And what about the self-serve buffets that you see on cruise ships, where you’re getting your food with tongs, ladles, and spoons that had just been touched by hundreds of fellow passengers? I have yet to suffer a cruise ship illness (knock on wood), and I shared with Dr. Bradberry how I deal with buffets when I’m on a cruise. Not only do I wash my hands before entering the buffet; after I get my food, I put my plate on the table for my friends to watch, and then I go out and wash my hands again.
Your hands may be clean, but what about the last guy to touch those tongs in the buffet line? (Photo: Scott/Flickr)
Yes, it’s a little OCD, but the doctor was impressed. “The buffet line is identified as a high-risk area,” he says, approving of my dual hand washing routine. “Anyone who does that, their odds of getting norovirus on a cruise… I wouldn’t say they’re zero but they would be very, very close to nil.”
Watching your hands
Watch what you touch! (Photo: Thinkstock)
There’s no reason to walk around a cruise ship in a hazmat suit. But while you’re on board, it’s not a bad idea to always be mindful where you put your hands. I try to catch myself whenever I find myself absent-mindedly running my hands along a railing. Dr. Bradberry is also careful. “Try to use your elbow whenever possible,” he says. “When I’m in a public restroom I will not touch the toilet; I’ll use my foot if need be to flush the toilet.” That’s a pretty good rule for land, too.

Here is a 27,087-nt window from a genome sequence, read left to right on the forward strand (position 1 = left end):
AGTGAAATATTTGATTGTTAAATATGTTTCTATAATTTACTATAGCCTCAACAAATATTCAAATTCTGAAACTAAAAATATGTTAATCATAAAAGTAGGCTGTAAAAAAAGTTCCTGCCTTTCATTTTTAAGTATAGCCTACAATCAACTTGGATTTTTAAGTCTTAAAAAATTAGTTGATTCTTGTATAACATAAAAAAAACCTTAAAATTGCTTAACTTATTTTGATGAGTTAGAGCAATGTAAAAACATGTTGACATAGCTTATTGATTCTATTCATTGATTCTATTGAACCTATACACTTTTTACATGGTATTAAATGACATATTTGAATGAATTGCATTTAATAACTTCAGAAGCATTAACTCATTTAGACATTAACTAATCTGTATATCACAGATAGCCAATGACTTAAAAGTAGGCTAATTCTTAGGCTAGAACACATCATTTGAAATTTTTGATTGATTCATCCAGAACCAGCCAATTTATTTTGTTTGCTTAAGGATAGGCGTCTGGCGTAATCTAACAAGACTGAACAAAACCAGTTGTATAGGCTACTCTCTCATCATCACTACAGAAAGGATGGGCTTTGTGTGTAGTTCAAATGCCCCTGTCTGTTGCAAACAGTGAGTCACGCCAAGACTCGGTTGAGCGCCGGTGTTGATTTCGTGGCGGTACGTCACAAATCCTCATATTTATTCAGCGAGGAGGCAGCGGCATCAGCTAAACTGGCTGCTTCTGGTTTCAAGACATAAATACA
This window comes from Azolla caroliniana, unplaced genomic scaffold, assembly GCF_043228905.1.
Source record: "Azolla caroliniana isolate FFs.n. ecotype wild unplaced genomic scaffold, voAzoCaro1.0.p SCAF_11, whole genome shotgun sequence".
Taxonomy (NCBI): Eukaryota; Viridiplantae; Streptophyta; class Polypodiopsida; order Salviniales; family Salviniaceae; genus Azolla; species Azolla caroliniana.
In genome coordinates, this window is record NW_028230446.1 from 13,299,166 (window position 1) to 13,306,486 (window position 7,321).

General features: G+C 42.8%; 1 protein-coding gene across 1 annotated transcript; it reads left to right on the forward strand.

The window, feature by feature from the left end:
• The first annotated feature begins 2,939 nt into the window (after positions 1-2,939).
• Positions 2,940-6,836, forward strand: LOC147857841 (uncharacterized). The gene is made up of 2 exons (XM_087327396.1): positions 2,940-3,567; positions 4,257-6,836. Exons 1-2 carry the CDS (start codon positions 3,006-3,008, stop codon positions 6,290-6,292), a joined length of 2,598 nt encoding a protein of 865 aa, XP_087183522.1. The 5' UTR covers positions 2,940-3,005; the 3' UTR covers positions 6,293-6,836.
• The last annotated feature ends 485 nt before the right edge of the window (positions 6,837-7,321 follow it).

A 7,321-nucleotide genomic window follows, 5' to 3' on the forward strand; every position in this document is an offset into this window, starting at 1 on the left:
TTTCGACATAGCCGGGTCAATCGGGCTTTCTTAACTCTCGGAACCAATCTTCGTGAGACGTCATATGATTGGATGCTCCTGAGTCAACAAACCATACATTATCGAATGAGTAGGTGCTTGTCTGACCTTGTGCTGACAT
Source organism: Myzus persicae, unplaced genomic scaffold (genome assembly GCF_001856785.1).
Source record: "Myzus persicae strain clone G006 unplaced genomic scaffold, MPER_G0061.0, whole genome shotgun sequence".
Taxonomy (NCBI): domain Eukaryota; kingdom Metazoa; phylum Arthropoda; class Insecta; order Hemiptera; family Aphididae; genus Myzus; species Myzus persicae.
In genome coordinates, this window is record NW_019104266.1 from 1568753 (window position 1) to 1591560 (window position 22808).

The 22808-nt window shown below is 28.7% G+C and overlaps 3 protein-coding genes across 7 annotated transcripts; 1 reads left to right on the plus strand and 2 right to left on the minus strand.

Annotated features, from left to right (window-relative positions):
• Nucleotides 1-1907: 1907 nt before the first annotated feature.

Make a new friend on the cruise? Great! Pound it out! (Photo: Thinkstock)
“In the past, cruise captains would have a greeting line when they would shake hands with everybody,” says Dr. Bradberry. But now that the entire cruise industry is hyper-vigilant about illnesses, that tradition has mostly gone overboard. “Shaking hands is so high-risk,” says Dr. Bradberry. He prefers the standard fist bump as an alternate way to greet the new friends you meet on board. It’s healthier. And it makes you look cooler.
Watching What You Eat in Ports of Call
Something you’ll never see Dr. Bradberry doing: eating from a street vendor at a port of call. (Photo: Thinkstock)